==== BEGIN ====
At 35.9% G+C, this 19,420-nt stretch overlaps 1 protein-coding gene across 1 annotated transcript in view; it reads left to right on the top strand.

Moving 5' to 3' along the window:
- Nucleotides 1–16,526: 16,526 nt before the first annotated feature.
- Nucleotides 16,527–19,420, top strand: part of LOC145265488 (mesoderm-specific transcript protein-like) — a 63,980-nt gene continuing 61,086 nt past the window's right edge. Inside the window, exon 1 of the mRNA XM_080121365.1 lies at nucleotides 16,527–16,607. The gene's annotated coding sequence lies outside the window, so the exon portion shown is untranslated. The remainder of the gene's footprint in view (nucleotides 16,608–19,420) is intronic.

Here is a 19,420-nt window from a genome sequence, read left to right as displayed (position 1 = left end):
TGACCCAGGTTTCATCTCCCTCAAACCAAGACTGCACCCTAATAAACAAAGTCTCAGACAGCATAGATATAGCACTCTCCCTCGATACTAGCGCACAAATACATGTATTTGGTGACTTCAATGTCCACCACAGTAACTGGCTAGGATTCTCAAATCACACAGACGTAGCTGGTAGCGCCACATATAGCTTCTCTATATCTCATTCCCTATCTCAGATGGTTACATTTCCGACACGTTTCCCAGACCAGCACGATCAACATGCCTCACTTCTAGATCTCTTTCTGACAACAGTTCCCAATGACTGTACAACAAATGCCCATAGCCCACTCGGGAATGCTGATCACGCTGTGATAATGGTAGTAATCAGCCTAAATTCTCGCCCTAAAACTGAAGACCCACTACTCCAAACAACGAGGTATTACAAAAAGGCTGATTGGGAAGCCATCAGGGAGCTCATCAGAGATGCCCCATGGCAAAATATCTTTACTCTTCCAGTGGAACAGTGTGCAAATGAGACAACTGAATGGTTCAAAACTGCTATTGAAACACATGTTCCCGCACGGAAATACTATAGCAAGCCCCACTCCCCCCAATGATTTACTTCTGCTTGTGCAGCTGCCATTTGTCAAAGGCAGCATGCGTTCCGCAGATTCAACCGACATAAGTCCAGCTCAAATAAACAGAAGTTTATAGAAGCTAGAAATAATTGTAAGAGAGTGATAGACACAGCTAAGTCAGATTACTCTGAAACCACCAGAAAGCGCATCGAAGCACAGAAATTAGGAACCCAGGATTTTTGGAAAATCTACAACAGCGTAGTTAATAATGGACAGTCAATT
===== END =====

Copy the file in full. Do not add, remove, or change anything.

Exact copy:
At 35.9% G+C, this 19,420-nt stretch overlaps 1 protein-coding gene across 1 annotated transcript in view; it reads left to right on the top strand.

Moving 5' to 3' along the window:
- Nucleotides 1–16,526: 16,526 nt before the first annotated feature.
- Nucleotides 16,527–19,420, top strand: part of LOC145265488 (mesoderm-specific transcript protein-like) — a 63,980-nt gene continuing 61,086 nt past the window's right edge. Inside the window, exon 1 of the mRNA XM_080121365.1 lies at nucleotides 16,527–16,607. The gene's annotated coding sequence lies outside the window, so the exon portion shown is untranslated. The remainder of the gene's footprint in view (nucleotides 16,608–19,420) is intronic.

Here is a 19,420-nt window from a genome sequence, read left to right as displayed (position 1 = left end):
TGACCCAGGTTTCATCTCCCTCAAACCAAGACTGCACCCTAATAAACAAAGTCTCAGACAGCATAGATATAGCACTCTCCCTCGATACTAGCGCACAAATACATGTATTTGGTGACTTCAATGTCCACCACAGTAACTGGCTAGGATTCTCAAATCACACAGACGTAGCTGGTAGCGCCACATATAGCTTCTCTATATCTCATTCCCTATCTCAGATGGTTACATTTCCGACACGTTTCCCAGACCAGCACGATCAACATGCCTCACTTCTAGATCTCTTTCTGACAACAGTTCCCAATGACTGTACAACAAATGCCCATAGCCCACTCGGGAATGCTGATCACGCTGTGATAATGGTAGTAATCAGCCTAAATTCTCGCCCTAAAACTGAAGACCCACTACTCCAAACAACGAGGTATTACAAAAAGGCTGATTGGGAAGCCATCAGGGAGCTCATCAGAGATGCCCCATGGCAAAATATCTTTACTCTTCCAGTGGAACAGTGTGCAAATGAGACAACTGAATGGTTCAAAACTGCTATTGAAACACATGTTCCCGCACGGAAATACTATAGCAAGCCCCACTCCCCCCAATGATTTACTTCTGCTTGTGCAGCTGCCATTTGTCAAAGGCAGCATGCGTTCCGCAGATTCAACCGACATAAGTCCAGCTCAAATAAACAGAAGTTTATAGAAGCTAGAAATAATTGTAAGAGAGTGATAGACACAGCTAAGTCAGATTACTCTGAAACCACCAGAAAGCGCATCGAAGCACAGAAATTAGGAACCCAGGATTTTTGGAAAATCTACAACAGCGTAGTTAATAATGGACAGTCAATT